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Publication numberUS7101265 B1
Publication typeGrant
Application numberUS 09/477,305
Publication dateSep 5, 2006
Filing dateJan 4, 2000
Priority dateAug 21, 1995
Fee statusLapsed
Publication number09477305, 477305, US 7101265 B1, US 7101265B1, US-B1-7101265, US7101265 B1, US7101265B1
InventorsHenry B. Schur, John E. Trafton
Original AssigneeRed Mountain, Inc.
Export CitationBiBTeX, EndNote, RefMan
External Links: USPTO, USPTO Assignment, Espacenet
Universal improved particulate matter delivery device
US 7101265 B1
Abstract
The present invention includes an apparatus for delivery of pressurized particulate matter against a surface or target to abrade, texture, sandblast, etch, erase, cut, penetrate, smooth, clean, polish, harden and/or deburr the surface or target. The invention is expected to be used in slightly different embodiments, both by dentists and oral hygienists to clean teeth, and by hobbyists, although numerous other uses are within the contemplation of the inventors. The dental embodiment features a prefilled, sealed, and disposable fluidizing chamber and cannula assembly that avoids contamination and which has been approved by the FDA for dental use. The general utility embodiment features a refillable fluidizing chamber and detachable cannula.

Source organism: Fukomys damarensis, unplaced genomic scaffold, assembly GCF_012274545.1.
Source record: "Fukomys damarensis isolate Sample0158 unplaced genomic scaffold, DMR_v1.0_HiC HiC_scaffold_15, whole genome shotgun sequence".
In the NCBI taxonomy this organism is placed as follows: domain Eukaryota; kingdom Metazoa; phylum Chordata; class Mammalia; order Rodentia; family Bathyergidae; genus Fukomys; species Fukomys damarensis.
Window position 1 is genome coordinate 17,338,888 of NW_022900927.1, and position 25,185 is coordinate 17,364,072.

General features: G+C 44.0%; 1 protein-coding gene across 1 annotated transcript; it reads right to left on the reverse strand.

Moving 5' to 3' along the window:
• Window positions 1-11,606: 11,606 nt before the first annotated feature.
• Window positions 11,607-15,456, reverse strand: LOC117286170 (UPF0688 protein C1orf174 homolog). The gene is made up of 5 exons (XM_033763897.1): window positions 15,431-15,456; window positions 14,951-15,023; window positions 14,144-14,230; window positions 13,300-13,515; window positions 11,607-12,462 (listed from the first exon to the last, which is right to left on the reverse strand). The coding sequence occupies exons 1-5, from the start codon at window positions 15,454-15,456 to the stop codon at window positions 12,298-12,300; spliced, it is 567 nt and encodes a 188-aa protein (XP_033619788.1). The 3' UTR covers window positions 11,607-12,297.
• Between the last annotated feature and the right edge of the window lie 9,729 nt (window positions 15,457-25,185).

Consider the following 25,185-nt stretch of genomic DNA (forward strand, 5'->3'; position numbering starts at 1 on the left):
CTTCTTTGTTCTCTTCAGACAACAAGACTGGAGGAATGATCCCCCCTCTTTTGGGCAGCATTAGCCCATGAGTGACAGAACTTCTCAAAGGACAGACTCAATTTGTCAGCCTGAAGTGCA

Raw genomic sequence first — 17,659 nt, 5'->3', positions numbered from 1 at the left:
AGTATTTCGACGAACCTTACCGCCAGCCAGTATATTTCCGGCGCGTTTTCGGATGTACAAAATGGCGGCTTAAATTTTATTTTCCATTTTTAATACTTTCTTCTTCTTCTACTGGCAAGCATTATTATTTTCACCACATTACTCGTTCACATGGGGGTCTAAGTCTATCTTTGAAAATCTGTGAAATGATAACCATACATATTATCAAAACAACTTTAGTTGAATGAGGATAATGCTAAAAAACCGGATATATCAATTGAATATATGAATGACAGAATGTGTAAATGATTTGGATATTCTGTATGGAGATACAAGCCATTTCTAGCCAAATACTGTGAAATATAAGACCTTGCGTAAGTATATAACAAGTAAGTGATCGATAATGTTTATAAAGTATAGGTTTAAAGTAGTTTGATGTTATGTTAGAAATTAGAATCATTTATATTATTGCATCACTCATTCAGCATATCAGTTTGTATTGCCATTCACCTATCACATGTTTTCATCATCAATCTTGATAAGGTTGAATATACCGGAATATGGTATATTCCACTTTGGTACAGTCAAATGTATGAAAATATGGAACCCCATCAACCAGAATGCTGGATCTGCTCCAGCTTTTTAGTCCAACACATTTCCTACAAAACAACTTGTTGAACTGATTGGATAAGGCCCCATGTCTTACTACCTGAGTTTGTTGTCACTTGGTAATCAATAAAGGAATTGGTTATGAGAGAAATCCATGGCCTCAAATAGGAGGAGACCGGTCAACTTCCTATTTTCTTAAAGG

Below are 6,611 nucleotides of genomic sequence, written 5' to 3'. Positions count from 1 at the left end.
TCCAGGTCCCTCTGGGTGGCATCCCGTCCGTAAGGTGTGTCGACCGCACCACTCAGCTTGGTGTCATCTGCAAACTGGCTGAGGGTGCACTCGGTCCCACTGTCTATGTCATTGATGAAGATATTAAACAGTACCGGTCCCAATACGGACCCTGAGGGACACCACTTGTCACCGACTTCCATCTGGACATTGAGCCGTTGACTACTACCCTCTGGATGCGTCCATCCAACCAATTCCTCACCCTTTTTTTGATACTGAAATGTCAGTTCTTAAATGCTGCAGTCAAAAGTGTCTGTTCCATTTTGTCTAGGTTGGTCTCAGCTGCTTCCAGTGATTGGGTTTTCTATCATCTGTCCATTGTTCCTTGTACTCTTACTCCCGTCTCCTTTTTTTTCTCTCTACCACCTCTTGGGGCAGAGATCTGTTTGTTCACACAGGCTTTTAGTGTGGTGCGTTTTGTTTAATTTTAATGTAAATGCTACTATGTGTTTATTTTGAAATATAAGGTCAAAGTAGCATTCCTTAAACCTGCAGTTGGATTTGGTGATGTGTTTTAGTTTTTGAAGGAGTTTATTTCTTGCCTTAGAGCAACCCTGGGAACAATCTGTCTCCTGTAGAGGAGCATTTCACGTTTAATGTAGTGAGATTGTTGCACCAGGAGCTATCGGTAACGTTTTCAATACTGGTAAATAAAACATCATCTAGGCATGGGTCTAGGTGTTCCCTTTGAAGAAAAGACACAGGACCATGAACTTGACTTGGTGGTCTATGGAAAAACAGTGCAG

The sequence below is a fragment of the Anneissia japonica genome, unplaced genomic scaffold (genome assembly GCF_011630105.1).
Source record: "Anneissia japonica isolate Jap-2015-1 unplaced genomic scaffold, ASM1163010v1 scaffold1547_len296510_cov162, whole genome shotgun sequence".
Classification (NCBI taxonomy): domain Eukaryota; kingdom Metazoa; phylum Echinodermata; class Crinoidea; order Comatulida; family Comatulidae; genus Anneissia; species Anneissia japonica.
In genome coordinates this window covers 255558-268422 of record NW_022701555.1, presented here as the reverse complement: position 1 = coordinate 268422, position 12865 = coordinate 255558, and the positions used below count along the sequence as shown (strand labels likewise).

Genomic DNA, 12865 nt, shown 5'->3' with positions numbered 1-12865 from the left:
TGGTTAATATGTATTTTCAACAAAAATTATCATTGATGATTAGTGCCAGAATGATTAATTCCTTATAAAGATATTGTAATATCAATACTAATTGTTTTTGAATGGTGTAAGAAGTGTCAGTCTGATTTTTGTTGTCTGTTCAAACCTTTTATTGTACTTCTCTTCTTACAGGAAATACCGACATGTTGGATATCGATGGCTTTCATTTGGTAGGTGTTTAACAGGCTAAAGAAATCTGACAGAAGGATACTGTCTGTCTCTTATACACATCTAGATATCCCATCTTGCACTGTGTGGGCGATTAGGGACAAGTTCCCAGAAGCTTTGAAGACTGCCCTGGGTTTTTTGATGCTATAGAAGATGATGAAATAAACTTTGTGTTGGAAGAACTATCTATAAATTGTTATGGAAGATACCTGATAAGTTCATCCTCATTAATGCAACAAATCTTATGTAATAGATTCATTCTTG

Included is a fluidizing chamber having a discharge end of an inlet tube that is disposed below or overlaps the intake end of the outlet tube such that the discharge of the inlet tube blows the particulate matter into the fluid above the intake end of the outlet tube, thereby suspending it therein, without clogging. The invention further provides for a duckbill check valve to prevent backflow of particulate matter when the chamber is disconnected from the pressurized fluid source or there is a drop in pressure from said source. Included with the general utility embodiment are a refill aperture and removable refill aperture plug to facilitate recharging the fluidizing chamber with particulate matter using a filling cartridge.